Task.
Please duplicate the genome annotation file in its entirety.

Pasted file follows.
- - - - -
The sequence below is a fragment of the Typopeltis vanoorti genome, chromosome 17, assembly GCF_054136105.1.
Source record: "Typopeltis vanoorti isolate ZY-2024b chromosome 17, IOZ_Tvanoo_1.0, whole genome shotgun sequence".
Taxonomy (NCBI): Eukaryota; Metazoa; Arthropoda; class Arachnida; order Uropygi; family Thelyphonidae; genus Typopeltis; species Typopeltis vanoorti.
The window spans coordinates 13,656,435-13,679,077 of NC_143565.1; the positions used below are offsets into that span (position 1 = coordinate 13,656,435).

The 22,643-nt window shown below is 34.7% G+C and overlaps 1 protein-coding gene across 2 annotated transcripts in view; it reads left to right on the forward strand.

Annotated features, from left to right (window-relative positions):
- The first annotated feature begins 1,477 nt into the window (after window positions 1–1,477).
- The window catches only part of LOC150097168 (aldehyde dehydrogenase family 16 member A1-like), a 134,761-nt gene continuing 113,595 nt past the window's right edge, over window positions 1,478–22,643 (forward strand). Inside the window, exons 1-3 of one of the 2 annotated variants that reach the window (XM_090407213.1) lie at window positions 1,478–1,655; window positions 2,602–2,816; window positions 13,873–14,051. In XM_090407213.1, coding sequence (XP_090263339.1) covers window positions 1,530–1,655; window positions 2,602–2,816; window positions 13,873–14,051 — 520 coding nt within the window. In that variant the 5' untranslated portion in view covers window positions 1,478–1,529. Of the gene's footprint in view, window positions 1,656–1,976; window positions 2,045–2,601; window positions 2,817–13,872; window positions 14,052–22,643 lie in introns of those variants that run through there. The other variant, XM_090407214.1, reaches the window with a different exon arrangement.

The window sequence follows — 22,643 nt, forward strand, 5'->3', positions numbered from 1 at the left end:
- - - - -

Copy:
The sequence below is a fragment of the Typopeltis vanoorti genome, chromosome 17, assembly GCF_054136105.1.
Source record: "Typopeltis vanoorti isolate ZY-2024b chromosome 17, IOZ_Tvanoo_1.0, whole genome shotgun sequence".
Taxonomy (NCBI): Eukaryota; Metazoa; Arthropoda; class Arachnida; order Uropygi; family Thelyphonidae; genus Typopeltis; species Typopeltis vanoorti.
The window spans coordinates 13,656,435-13,679,077 of NC_143565.1; the positions used below are offsets into that span (position 1 = coordinate 13,656,435).

The 22,643-nt window shown below is 34.7% G+C and overlaps 1 protein-coding gene across 2 annotated transcripts in view; it reads left to right on the forward strand.

Annotated features, from left to right (window-relative positions):
- The first annotated feature begins 1,477 nt into the window (after window positions 1–1,477).
- The window catches only part of LOC150097168 (aldehyde dehydrogenase family 16 member A1-like), a 134,761-nt gene continuing 113,595 nt past the window's right edge, over window positions 1,478–22,643 (forward strand). Inside the window, exons 1-3 of one of the 2 annotated variants that reach the window (XM_090407213.1) lie at window positions 1,478–1,655; window positions 2,602–2,816; window positions 13,873–14,051. In XM_090407213.1, coding sequence (XP_090263339.1) covers window positions 1,530–1,655; window positions 2,602–2,816; window positions 13,873–14,051 — 520 coding nt within the window. In that variant the 5' untranslated portion in view covers window positions 1,478–1,529. Of the gene's footprint in view, window positions 1,656–1,976; window positions 2,045–2,601; window positions 2,817–13,872; window positions 14,052–22,643 lie in introns of those variants that run through there. The other variant, XM_090407214.1, reaches the window with a different exon arrangement.

The window sequence follows — 22,643 nt, forward strand, 5'->3', positions numbered from 1 at the left end: